I would hope by the time we reach retirement age we’ve learned a valuable lesson. What others choose to do in their retirement has no impact on us…unless we let it!

So what have I learned now that I’ve reached full retirement age…and now that I’m days away from getting my first Social Security check?

I could pine about what I might wish I’d done sooner, but that’s past and I now don’t have statistical time to do anything about it except perhaps to pass it on, but I’m going to refrain. Because if you’re younger, you stopped listening thinking, “Retirement? I’m decades away from that.” And if you’re older, then you’re in the same boat as me – it’s too late to do much about it now. For example, I could tell you I wish I’d invested MORE, earlier and just let it sit in something steady and slow like an S&P Index fund. But since I don’t really feel like I’ve got decades to ride out the stock market fluctuations, that’s not really helpful to me now. 😉

Here’s what I have learned that may be helpful though.

It’s your life, your money, and your choice. Nobody else gets a vote or a say. Unless you decide you’ll give it to them. Don’t.

It’s your responsibility. All of it. You’re not a victim except of your own bad decisions. Don’t repeat them. Fix them if you can. If you can’t, figure out the best way to move forward in spite of them.

It may not be what you most hoped for, but it can still be alright. Again, you must find a way forward. If that means lowering your expectations, then get busy and get ‘er done! Life isn’t going to wait so don’t waste it.

Debt will destroy you. Ditch it as quickly as possible. If you don’t have it, don’t take it on now. Other than health, it’s the single biggest game changer in determining the quality of your life.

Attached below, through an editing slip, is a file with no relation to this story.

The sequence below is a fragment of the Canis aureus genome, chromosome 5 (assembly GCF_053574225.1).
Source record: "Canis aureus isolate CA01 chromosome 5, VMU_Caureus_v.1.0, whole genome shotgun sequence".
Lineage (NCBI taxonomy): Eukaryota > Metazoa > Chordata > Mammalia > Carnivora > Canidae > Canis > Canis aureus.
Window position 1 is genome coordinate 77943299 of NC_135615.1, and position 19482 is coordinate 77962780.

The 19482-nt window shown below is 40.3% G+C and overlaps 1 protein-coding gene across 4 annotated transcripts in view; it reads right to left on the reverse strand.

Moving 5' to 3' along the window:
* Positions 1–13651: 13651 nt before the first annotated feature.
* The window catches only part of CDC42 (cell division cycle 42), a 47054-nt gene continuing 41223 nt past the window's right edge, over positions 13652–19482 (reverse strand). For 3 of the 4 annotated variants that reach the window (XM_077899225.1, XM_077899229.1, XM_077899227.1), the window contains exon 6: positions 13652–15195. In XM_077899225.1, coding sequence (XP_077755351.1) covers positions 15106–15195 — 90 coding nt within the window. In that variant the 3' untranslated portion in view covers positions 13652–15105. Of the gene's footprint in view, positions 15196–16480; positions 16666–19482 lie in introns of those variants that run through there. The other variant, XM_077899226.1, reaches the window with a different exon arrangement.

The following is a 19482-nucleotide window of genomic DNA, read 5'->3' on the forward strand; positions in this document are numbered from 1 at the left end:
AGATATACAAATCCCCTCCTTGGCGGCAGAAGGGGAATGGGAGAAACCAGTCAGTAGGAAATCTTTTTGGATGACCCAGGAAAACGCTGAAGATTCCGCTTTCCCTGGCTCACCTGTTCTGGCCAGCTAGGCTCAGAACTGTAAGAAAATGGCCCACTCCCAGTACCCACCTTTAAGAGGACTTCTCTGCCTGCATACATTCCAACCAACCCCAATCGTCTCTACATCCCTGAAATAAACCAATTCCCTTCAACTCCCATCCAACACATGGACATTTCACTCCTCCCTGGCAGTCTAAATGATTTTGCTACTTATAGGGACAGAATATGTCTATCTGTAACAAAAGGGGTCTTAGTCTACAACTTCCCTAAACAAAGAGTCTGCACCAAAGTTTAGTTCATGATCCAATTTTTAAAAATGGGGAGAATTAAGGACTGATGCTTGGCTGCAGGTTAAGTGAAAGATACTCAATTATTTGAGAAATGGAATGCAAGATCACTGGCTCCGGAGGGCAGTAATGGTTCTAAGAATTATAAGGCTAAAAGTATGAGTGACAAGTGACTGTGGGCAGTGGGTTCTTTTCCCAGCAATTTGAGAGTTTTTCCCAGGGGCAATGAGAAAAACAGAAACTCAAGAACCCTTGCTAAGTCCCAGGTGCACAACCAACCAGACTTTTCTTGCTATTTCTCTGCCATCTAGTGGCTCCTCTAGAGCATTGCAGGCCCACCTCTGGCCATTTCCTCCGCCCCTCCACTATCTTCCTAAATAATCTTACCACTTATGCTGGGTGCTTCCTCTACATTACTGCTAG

Make up your mind to finish strong. Even if your start, or middle wasn’t spectacular…remember it’s how you finish. So finish strong!

Others. It’s not about you. It’s about your impact on others. Be as impactful as you can – in all the best ways. Do for others what they might be unable to do for themselves. Let service define your life. You get to decide what that looks like for you. I spend hours a day listening to people as they battle their challenges. I podcast. I create. I write. I preach. The root of it all is my urge to make a positive difference for others. Fundamentally it’s selfish I suppose because it may do much more for me than it does for somebody else. I do it because I’m wired for it, I love it and I learned long ago – I’m good at it. 

Cash flowing life is for me the very best choice! Retirement doesn’t mean not earning income. I continue to work. The work isn’t the same. But income matters and I’m now focused on how much time I’ll trade for how much money. It’s a two-fold equation. How do I want to spend my days? How much do I want to earn? I’m harmonizing the two. For me, that works. You do you.

My financial goals have changed through the years. Today, I want to earn as much money as I make through Social Security. As a couple, if we can match that with our monthly earnings we’ll be more than comfortable. It’s not about opulence or being fancy. It’s about contentment and resting easy. Free of fretfulness and worry. As much as possible.

About a year ago I began to carefully plan this stage of life. As I put numbers into a spreadsheet of projected and real monthly expenses I had an epiphany. And I am just a man in search of an epiphany. I started thinking of income in terms of months of expenses. It happened when I put some money into a high-yield CD. When the CD matured I realized the return would be equal to a few months of total overhead. That made me start thinking in those terms. With investments and income. The game grew and became this question, “How many months of expenses can I defray – and how quickly?” So if a CD investment can shave off 2-3 months of expenses, then that leaves me with 9-10 months of income I need to earn to offset the balance of months.